Coastal Wetlands

Grand River Coastal Corridor

Photo: Craig Goettsch/Audubon Photography Awards
Coastal Wetlands

Grand River Coastal Corridor

As outlined in Audubon's Vision Plan for the Great lakes, the rivermouths of Eastern Lake Michigan are critical habitat for breeding and migratory birds and provide termendous water quality and coastal protection services as well as recreational opportunities for the people of Western Michigan. Since 2018 Audubon has partnered with Ottawa County Parks to protect and restore critical marsh bird habitat at the mouth of the Grand River. In 2021 Audubon Great Lakes worked with Ottawa County Parks and over 20 stakeholders to undertake an assessment and develop conservation recommendations for the Grand River Coastal Corridor (GRCC), an ecologically significant area that is well-positioned to connect people and wildlife across Grand Haven, Muskegon, and Grand Rapids through landscape-scale natural area restoration and inclusive recreational access.

The GRCC is home to some of the highest quality natural communities in the entire state of Michigan and supports high levels of biodiversity, including sensitive or rare species of conservation concern and is regionally and globally important for birds. The GRCC is part of a globally recognized Important Bird Area for migratory and overwintering waterfowl, and the core area is composed almost entirely of top 20% designated wetlands critical for marsh bird conservation in the Great Lakes region (see the top 20% of Great Lakes Coastal Wetlands for marsh birds here). The corridor also supports significant numbers of migratory birds each spring and fall, serving as a migratory hotspot and stopover site. 

EXPLORE GRAND RIVER COASTAL CORRIDOR BIODIVERSITY DATA HERE 

Migratory hotpots support large densities of migratory bird species, which have seen great population losses since 1970, across all guilds (Rosenberg et al. 2019). The corridor also provides ecosystem services to communities in the form of stormwater and carbon storage, water filtration, and more, making it extremely climate resilient, particularly among the Lake Michigan shoreline. Additionally, the GRCC holds cultural value for the Gun Lake Tribe for Wild Rice and fisheries management and restoration.  

The main ecological threats to the Grand River Coastal Corridor are habitat loss and degradation, invasive species, climate change, contamination from hazardous materials and pollutants, and a lack of diverse community engagement. In order to address these ecological threats at the landscape-scale while conserving the ecological integrity of the corridor, we recommend taking the following critical actions:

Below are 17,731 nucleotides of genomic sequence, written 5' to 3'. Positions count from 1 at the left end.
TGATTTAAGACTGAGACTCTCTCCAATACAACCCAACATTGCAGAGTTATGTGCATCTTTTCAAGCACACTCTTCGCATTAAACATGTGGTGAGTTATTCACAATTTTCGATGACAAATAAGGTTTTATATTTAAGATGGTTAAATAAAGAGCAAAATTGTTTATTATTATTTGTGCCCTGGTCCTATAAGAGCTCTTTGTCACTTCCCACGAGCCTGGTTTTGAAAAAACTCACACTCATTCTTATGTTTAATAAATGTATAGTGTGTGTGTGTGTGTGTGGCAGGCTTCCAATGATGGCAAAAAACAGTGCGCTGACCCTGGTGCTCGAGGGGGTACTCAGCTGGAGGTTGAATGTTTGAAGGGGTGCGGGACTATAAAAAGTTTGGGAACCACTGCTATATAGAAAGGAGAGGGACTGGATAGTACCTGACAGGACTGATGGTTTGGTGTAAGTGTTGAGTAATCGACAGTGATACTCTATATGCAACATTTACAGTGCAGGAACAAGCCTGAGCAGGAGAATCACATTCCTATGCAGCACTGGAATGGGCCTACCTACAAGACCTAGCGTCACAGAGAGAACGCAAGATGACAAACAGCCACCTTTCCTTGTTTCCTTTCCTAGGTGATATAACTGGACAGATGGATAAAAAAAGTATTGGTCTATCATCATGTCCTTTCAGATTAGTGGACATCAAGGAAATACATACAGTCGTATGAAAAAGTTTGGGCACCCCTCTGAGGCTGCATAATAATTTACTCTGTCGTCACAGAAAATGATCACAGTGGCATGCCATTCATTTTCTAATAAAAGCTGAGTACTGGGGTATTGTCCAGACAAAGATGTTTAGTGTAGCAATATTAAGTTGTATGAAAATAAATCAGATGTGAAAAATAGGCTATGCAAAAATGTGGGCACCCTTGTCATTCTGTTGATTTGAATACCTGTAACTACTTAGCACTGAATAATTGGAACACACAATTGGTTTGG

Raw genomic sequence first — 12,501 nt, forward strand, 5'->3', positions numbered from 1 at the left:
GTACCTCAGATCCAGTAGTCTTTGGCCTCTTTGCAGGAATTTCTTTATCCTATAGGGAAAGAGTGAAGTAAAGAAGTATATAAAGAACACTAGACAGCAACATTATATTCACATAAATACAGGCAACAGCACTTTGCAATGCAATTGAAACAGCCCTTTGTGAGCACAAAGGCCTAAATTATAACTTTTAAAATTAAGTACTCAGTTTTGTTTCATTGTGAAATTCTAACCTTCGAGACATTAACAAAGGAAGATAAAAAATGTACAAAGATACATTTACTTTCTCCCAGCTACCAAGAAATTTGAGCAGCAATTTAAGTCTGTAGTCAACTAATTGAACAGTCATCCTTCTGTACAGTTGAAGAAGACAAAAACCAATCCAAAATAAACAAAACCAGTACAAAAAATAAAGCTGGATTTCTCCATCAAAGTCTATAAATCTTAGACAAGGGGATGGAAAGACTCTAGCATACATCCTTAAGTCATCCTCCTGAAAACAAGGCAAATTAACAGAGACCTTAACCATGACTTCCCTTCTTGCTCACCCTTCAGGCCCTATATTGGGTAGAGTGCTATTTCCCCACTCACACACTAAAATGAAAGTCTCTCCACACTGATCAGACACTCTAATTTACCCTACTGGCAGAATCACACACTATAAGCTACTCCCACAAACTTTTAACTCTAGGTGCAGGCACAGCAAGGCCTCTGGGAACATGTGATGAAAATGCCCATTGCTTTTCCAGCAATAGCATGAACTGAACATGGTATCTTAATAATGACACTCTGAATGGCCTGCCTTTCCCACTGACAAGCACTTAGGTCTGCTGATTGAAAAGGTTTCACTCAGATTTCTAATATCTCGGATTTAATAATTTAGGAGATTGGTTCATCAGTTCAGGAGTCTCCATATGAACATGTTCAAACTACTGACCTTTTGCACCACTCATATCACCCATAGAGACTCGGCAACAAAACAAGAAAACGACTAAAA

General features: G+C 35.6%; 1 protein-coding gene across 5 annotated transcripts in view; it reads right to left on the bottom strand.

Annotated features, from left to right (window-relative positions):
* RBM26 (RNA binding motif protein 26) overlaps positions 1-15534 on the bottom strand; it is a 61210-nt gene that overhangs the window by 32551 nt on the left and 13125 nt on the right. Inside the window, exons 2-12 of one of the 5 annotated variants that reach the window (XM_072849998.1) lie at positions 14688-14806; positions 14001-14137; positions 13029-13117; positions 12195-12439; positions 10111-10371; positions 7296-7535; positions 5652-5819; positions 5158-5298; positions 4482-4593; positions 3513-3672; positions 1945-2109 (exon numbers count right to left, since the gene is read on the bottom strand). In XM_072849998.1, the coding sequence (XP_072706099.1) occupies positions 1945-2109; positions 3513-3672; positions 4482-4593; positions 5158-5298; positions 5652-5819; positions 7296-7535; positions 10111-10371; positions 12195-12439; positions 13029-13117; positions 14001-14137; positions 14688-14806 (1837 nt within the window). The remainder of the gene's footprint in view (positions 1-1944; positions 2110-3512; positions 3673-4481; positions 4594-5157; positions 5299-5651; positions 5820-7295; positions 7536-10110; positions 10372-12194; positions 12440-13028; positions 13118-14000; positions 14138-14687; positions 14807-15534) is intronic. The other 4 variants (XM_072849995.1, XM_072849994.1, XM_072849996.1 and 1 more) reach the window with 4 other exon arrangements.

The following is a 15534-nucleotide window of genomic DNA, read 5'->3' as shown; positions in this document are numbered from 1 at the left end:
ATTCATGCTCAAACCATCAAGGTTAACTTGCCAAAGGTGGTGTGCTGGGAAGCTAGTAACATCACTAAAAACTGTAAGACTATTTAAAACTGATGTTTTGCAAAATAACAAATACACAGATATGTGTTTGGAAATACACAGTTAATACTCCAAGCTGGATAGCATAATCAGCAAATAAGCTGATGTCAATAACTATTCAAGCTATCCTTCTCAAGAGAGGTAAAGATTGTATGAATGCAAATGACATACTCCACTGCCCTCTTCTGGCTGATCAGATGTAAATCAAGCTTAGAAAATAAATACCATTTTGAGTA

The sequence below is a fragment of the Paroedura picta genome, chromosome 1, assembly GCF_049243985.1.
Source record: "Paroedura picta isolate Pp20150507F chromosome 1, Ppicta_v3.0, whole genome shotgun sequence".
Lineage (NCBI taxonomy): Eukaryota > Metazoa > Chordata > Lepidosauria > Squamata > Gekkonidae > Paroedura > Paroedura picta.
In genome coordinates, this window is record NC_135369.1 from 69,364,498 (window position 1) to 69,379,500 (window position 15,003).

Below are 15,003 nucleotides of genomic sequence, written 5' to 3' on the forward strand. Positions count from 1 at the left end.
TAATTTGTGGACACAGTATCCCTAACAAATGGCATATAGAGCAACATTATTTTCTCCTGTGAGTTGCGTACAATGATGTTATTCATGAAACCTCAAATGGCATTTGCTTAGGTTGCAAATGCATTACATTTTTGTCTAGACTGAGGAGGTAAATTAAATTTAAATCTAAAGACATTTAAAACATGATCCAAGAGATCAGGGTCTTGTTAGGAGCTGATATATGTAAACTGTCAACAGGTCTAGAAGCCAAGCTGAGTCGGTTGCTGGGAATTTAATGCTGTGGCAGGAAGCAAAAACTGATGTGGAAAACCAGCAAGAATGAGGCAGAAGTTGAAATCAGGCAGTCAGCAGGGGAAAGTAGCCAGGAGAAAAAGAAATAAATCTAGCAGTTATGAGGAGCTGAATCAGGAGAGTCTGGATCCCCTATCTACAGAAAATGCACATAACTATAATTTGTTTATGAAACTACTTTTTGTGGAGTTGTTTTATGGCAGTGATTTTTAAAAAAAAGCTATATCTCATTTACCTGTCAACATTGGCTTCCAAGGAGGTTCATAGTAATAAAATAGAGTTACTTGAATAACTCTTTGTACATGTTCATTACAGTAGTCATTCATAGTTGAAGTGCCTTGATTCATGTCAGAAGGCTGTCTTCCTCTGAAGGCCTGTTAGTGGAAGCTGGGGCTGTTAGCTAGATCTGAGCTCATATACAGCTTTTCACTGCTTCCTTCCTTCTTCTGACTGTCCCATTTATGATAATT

• Seek higher levels of protections for key properties where possible: properties that can increase habitat connectivity and climate flow within the corridor, and increase protections for currently unprotected priority wetlands are recommended. 

While there are many areas to monitor, restore and manage in the GRCC, this report has identified several priority areas that can increase habitat connectivity and increase the region’s resiliency across the coastal zone.

While there are many areas to monitor, restore and manage in the GRCC, this report has identified several priority areas that can increase habitat connectivity and increase the region’s resiliency across the coastal zone.

  • Facilitate the establishment of a diverse collaborative group to address landscape-level issues: stakeholders should meet regularly to establish a conservation action plan for the corridor that could support and fill gaps in the existing Lower Grand River Organization of Watersheds (LGROW) Watershed Management Plan and collaboratively pursue funding to implement it.  

  • As part of the development of a conservation action plan, stakeholders should further define and prioritize ecosystem creation, restoration, and enhancement areas. 

  • As part of the development of a conservation action plan, stakeholders should identify specific vegetation and wildlife management strategies for the corridor: invasive plant removal and management, such as Phragmites australis, should be prioritized as secretive marsh birds and waterfowl prefer to breed in areas without it. Hemi-marsh restoration for marsh birds could be done in conjunction with Phragmites management, as it often grows in dense stands. Deer population management is also needed if restoration efforts are going to be effective. In-stream restoration throughout the corridor could support the Lake Michigan Lake Sturgeon fishery and wild rice beds.  

  • Support water quality management strategies of stakeholders: incorporate habitat creation and restoration into green stormwater infrastructure (GSI) where possible, and encourage the inclusion of GSI in stormwater management plans within the corridor where it currently doesn’t exist.  

  • Establish programs for ongoing monitoring of secretive marsh birds, conservation focal species, water quality, and macroinvertebrates to fill critical knowledge gaps and guide management actions. 

  • Create outreach strategies and programming to educate the public about the benefits of the corridor and how they can get involved in stewardship and monitoring efforts within the corridor. 

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